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Regulation and Compliance > Federal Regulation > SEC

Be Wary of Celebrity SPAC Endorsements, SEC Warns

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What You Need to Know

  • Celebrity involvement in a SPAC doesn't mean it's without risk.
  • Sponsors may have conflicts of interest, so their economic interests in the SPAC may differ from shareholders' interests.
  • The SEC tells investors to do their homework before investing in SPACs.

A few months after cautioning investors about investing in a special purpose acquisition company, or SPAC, the Securities and Exchange Commission warned investors Wednesday to be wary of SPACs that have celebrity involvement.

Celebrity involvement in a SPAC — as a sponsor or investor — does not mean that the investment “generally is appropriate” for all investors, the SEC warned in its alert.

“It is never a good idea to invest in a SPAC just because someone famous sponsors or invests in it or says it is a good investment,” the SEC said. “Celebrities, like anyone else, can be lured into participating in a risky investment or may be better able to sustain the risk of loss.”

Shaquille O’Neal, Former House Speaker Paul Ryan and famed investor Bill Ackman are just a few celebrities promoting SPACs.

SPACs have become a popular vehicle for transitioning a private company to a publicly traded one, the SEC explains.

A SPAC is a blank-check company with no operations that offers securities for cash through an initial public offering. SPACs then have a specified period of time — typically two years — to identify and merge with a private operating company, according to the SEC.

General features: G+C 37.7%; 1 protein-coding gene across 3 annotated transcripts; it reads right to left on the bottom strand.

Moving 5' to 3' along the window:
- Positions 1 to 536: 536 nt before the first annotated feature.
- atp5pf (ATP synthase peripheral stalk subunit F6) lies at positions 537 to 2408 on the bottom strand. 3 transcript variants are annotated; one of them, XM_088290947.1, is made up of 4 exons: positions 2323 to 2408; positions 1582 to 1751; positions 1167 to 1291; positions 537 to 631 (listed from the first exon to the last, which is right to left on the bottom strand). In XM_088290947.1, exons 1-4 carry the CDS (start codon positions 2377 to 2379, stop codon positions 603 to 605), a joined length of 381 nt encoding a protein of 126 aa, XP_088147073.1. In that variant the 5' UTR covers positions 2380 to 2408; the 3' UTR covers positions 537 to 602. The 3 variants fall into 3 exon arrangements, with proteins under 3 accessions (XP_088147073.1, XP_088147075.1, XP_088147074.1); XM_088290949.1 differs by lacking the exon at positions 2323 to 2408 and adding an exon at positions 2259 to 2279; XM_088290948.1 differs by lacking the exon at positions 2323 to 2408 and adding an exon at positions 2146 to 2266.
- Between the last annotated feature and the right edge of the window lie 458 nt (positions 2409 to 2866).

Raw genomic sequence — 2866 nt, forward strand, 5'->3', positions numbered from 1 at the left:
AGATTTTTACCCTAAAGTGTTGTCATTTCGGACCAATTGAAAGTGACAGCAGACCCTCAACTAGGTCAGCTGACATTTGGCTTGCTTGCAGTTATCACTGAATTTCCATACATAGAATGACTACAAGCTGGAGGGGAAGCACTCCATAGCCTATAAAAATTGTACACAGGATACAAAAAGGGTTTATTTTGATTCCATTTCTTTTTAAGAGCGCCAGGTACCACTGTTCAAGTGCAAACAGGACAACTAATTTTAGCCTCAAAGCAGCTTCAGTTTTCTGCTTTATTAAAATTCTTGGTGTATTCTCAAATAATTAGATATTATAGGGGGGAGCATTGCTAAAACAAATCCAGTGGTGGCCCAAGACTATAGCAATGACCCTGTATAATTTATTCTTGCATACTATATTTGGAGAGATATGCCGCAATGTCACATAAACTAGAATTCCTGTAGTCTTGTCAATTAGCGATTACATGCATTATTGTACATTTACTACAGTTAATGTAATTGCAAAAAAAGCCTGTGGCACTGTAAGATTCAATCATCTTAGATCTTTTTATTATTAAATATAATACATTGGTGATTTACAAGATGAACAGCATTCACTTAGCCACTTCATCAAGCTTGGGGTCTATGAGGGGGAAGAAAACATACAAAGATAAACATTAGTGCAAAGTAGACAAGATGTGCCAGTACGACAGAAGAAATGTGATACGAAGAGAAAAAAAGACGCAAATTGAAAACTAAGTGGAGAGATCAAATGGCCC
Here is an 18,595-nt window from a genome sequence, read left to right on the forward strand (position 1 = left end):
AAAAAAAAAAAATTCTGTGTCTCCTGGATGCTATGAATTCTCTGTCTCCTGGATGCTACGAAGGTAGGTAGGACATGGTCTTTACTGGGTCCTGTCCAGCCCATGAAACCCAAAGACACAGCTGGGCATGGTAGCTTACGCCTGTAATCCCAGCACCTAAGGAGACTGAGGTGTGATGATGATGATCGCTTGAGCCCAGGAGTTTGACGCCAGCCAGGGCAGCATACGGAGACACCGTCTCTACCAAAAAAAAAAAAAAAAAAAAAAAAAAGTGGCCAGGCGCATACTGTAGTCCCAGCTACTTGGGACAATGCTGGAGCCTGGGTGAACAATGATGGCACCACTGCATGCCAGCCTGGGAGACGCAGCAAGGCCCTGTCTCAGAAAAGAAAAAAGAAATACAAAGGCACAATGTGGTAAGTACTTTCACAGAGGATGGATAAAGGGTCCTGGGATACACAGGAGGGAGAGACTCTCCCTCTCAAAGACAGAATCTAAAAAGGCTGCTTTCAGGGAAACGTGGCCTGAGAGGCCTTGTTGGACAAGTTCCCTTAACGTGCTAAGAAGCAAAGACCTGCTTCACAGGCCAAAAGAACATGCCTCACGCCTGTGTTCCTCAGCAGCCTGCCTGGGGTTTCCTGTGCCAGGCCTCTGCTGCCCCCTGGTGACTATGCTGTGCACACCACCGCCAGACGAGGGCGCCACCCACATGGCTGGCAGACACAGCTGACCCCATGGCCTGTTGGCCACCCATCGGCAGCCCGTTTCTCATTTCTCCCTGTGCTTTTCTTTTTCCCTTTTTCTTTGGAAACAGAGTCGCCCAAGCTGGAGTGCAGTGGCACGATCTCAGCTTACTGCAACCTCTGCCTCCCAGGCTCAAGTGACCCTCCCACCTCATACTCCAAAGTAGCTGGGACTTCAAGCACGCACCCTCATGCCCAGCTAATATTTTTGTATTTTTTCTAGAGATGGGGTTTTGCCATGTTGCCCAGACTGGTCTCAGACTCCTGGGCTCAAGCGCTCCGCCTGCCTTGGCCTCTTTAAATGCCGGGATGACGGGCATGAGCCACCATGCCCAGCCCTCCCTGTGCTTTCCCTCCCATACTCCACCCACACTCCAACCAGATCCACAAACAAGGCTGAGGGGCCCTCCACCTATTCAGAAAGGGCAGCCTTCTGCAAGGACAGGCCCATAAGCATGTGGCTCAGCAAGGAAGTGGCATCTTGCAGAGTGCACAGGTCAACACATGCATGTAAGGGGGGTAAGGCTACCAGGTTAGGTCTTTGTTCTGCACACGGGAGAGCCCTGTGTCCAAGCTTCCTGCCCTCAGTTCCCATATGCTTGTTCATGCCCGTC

“This business combination is often used as an alternative means of taking the acquired company public, rather than through a traditional IPO,” the SEC stated.

SPAC transactions differ from traditional IPOs, the SEC stated, “and have distinct risks associated with them.”

For instance, sponsors may have conflicts of interest, so their economic interests in the SPAC may differ from those of shareholders.

Further, “while SPACs often are structured similarly, each SPAC may have its own unique features, and it is important for investors to understand the specific features of any SPAC under consideration,” the SEC warned.

James Angel, associate professor of finance at Georgetown University’s McDonough School of Business, told ThinkAdvisor on Thursday in an email that SPACs “provide a quick way for companies to go public with less restrictions than a typical IPO.”

They’re also “a poor man’s private equity,” Angel continued. “You can get into a future deal run by somebody you hopefully trust, but you don’t have to be a super-wealthy investor with access to the right connections.”

Also, the SPAC “promoters have figured out how to sell them and make lots of money on them,” Angel said. “Usually the promoter gets 20% of the common equity upon completion, which is pretty sweet. The option to back out attracts investors because they have a parachute to bail if they don’t like the deal.”

According to Bloomberg, in 2019, 59 SPACs raised $13.6 billion. In 2020, 248 raised $83.3 billion. So far this year, 226 SPACs have raised almost $73 billion, with SPACs making up more than 70% of the IPO market.

Before investing, the SEC suggests following these three steps:

  • Check out the background, including registration or license status, of anyone recommending a SPAC, using the search tool on
  • Learn about the SPAC sponsors’ backgrounds, experience and financial incentives, how the SPAC is structured, the securities that are being offered, the risks associated with an investment in the SPAC, plans for a business combination, and other shareholder rights by carefully reading any prospectus that may be available through the SEC’s EDGAR database.
  • Consider the investment’s potential costs, risks and benefits in light of your own investment goals, risk tolerance, investment horizon, net worth, investments and assets, debt and tax considerations.

Pictured: Shaquille O’Neal, who is promoting a SPAC. (Photo: Bloomberg)


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